Neck lymph nodes levels and compartments
As the region of the neck encasing the thyroid gland, the central neck (Level VI) is the most common location for persistent or recurrent WDTC. Of the 20 % of patients who are found to have recurrences in their lifetime, most of them are within this anatomical region. Defined as the area bounded by the carotid sheaths laterally, the hyoid bone superiorly, and the sternal notch or brachiocephalic vessels inferiorly, in addition to the thyroid gland, it holds the recurrent laryngeal nerves, parathyroid glands, and lymph node basins. The central neck lymph nodes include prelaryngeal (Delphian), pretracheal, and paratracheal basins, in which the latter extends to the carotid sheath laterally. Recurrent thyroid cancer is most commonly found here; reoperation, while safe when performed by high-volume surgeons, carries risks of injury of the regional structures. Reoperative central neck dissection has been shown to have rates of recurrent laryngeal nerve injury from 0 % permanent risk [19–25] to 21 % transiently . Postoperative hypocalcemia has been reported with a large range of 0–24 % [20–26]. Table 17.1 outlines a literature review of complications from reoperative neck dissection.
Complications after reoperative central compartment (Level VI) lymph node dissection (all retrospective reviews)
Recurrent laryngeal nerve palsy
Farrag et al. 
Clayman et al. 
Alvarado et al. 
Shen et al. 
Tufano et al. 
Shah et al. 
Lang et al. 
Onkendi et al. 
Due to the risks which are higher than first-time operations, the extent of reoperation should be dictated by disease burden. While lymph node dissection should encompass levels of the neck, specific levels and laterality should be dictated by specific recurrence patterns. If disease is limited to one side of the neck, a unilateral dissection would be recommended instead of bilateral . If, however, disease is found throughout the central compartment, a bilateral procedure would be indicated, taking into consideration the recurrent laryngeal nerve and parathyroid glands which are closely related to the nodal basins.
Reoperative Lateral Neck Dissection
As mentioned, reoperative lateral neck dissection for WDTC should be performed by the neck level containing recurrent disease rather than “berry picking” single diseased lymph nodes. The most important, however, to an effective and safe dissection is the experience and judgment of the surgeon, weighing risks and benefits of the extent of surgery. Similar to the central neck, reoperation in the lateral neck carries higher operative risks than first-time surgery. Structures in the lateral neck of concern in reoperations include the carotid sheath containing the vagus nerve proximal to the recurrent laryngeal nerve, spinal accessory nerve, and other neurovascular structures surrounding the disease. Overall, compartmental neck dissection decreases structural disease burden in 80 % of patients, including lowering Tg up to 90 % of the time even though Tg levels often do not fall to negligible levels [27, 28].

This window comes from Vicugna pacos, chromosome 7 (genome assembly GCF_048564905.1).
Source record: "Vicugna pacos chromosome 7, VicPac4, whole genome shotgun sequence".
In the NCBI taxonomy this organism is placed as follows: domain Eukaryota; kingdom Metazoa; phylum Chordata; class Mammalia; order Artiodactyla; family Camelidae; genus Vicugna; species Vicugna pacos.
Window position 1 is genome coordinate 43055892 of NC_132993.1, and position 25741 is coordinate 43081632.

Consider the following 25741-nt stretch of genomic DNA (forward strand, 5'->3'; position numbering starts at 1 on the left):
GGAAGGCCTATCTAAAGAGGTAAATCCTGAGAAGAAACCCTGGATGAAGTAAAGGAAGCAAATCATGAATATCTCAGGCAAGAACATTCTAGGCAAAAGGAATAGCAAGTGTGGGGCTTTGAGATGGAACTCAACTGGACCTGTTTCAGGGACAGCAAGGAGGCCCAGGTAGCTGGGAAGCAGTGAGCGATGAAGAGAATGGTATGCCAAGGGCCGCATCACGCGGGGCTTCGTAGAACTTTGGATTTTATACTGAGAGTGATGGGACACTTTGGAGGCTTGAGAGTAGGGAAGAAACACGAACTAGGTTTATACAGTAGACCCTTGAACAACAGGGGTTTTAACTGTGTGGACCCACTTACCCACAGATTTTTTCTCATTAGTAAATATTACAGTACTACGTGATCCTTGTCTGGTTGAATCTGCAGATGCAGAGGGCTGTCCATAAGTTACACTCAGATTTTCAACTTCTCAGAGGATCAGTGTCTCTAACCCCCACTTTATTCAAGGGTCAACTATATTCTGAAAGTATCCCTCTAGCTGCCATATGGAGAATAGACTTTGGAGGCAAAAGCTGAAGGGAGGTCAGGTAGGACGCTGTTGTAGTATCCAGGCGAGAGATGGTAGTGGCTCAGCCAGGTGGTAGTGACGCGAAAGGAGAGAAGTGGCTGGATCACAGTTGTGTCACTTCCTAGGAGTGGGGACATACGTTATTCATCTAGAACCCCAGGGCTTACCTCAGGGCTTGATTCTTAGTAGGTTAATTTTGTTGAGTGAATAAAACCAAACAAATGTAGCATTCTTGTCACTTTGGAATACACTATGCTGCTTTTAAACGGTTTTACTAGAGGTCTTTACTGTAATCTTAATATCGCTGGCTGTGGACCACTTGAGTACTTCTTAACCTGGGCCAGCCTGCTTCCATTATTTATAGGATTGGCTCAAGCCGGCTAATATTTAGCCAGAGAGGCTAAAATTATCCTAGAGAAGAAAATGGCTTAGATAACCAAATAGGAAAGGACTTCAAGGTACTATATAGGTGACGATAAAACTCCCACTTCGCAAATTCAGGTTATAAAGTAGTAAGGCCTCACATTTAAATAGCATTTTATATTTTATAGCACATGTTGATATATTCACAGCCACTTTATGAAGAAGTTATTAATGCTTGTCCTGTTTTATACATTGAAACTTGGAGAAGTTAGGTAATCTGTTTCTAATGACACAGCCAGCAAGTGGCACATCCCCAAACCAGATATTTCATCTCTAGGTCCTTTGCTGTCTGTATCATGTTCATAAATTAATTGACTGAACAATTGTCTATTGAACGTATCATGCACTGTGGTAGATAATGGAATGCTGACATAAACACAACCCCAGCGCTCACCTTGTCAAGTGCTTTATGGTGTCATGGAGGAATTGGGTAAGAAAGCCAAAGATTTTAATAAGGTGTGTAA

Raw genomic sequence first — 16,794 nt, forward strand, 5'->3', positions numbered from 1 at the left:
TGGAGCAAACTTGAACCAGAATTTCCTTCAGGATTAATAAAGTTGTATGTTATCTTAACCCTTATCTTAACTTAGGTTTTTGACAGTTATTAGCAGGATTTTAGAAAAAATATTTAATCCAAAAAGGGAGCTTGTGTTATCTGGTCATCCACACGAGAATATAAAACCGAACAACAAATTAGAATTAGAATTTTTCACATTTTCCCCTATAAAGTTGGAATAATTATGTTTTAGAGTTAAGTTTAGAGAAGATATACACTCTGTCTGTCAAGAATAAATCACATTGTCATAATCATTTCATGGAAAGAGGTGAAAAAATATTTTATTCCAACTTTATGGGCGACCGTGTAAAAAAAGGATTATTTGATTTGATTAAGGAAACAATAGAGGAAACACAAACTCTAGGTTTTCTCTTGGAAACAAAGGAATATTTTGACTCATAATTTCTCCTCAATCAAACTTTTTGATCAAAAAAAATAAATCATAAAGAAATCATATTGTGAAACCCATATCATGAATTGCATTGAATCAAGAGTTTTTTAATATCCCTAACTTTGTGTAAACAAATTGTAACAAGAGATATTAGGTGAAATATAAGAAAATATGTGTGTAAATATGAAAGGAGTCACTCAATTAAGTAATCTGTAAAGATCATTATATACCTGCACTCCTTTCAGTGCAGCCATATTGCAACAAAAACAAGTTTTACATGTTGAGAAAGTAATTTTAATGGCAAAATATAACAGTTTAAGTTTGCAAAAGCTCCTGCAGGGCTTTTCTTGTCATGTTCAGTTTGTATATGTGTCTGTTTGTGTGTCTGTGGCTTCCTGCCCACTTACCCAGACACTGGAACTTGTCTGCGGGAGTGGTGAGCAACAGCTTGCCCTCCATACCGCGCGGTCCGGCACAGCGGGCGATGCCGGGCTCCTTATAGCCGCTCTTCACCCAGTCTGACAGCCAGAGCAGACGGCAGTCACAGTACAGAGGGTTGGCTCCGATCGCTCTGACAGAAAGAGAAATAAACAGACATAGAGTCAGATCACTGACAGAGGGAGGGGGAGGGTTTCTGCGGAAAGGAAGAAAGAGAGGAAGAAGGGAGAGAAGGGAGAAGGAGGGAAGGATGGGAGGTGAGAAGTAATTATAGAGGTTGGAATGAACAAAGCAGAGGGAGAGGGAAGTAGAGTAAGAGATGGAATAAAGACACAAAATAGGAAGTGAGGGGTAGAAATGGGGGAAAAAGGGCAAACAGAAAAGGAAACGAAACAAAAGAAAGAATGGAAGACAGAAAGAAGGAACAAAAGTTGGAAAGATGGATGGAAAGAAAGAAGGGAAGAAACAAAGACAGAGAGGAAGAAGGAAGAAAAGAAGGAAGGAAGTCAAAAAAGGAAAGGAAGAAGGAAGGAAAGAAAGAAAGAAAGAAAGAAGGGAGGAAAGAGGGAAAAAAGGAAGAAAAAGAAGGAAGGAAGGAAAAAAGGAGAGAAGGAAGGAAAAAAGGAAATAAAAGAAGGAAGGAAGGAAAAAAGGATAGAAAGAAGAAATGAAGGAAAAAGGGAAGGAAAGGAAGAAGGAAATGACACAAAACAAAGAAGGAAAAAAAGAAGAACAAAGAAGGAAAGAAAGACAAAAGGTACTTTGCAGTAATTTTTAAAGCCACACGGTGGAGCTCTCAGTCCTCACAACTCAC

Nonsurgical Therapies for Recurrent WDTC
Aside from formal surgical neck dissection, there has been an increased experience of clinicians treating recurrent WDTC with alternative local therapies. Two main modalities which have been described with good results are ethanol and radiofrequency ablation (RFA). Recent large series have been published showing treatment with ethanol and RFA can be safe and effective in recurrent WDTC. The largest study from Norway described the treatment of 109 lymph nodes with ethanol showing sustained ablation of recurrent disease in 84 % of cases at 38 months of follow-up . Although many in this study needed to be retreated with ethanol, it was done as an outpatient without general anesthetic, and they described no significant adverse effects. Studies using RFA have also showed good results, with some studies showing up to 60 % disappearance of treated lymph nodes. A complication seen specifically in RFA however is heat damage to skin . Some results have been promising although long-term studies are needed to evaluate the clinical effectiveness and impact on survival of these ablative therapies.
Due to the favorable prognosis of WDTC, distant metastatic spread is rare, especially for lower-risk thyroid cancer. Unfortunately, it is sometimes difficult to predict distant metastasis, and ultimately it is up to the clinician to decide when investigation is warranted . Cross-sectional imaging is most helpful in determining metastasis, specifically contrast-enhanced CT scan. As the lungs are the most common site of distant metastasis, CT scan of the neck and chest is helpful for quantifying disease burden in these patients. FDG-PET has been used also to help quantify distant disease. Recent publications suggest that those thyroid cancers which do not take up radioactive iodine due to dedifferentiation may be best seen by this method [32, 33]. Patients with distant metastasis may still have good long-term survival, depending on the differentiation of the thyroid cancer. Referral to a multidisciplinary team consisting of surgeons, endocrinologists, radiation oncologists, medical oncologists, nuclear medicine, and radiologists will facilitate optimal outcomes .
Fortunately, WDTC has a very favorable prognosis; however, patients may have recurrent disease. Most commonly, recurrence occurs in the neck and is best treated by surgical excision with low morbidity. While there are new treatment options described in the local treatment of thyroid cancer, larger longer-term studies are needed to correlate these treatments with survival. Patients with high-risk cancer or clinical symptoms of widespread disease should be worked up with cross-sectional imaging to rule out distant spread and treated accordingly. Overall, the best care for patients with recurrent thyroid cancer occurs when a multidisciplinary team is involved in a patient-centered treatment plan.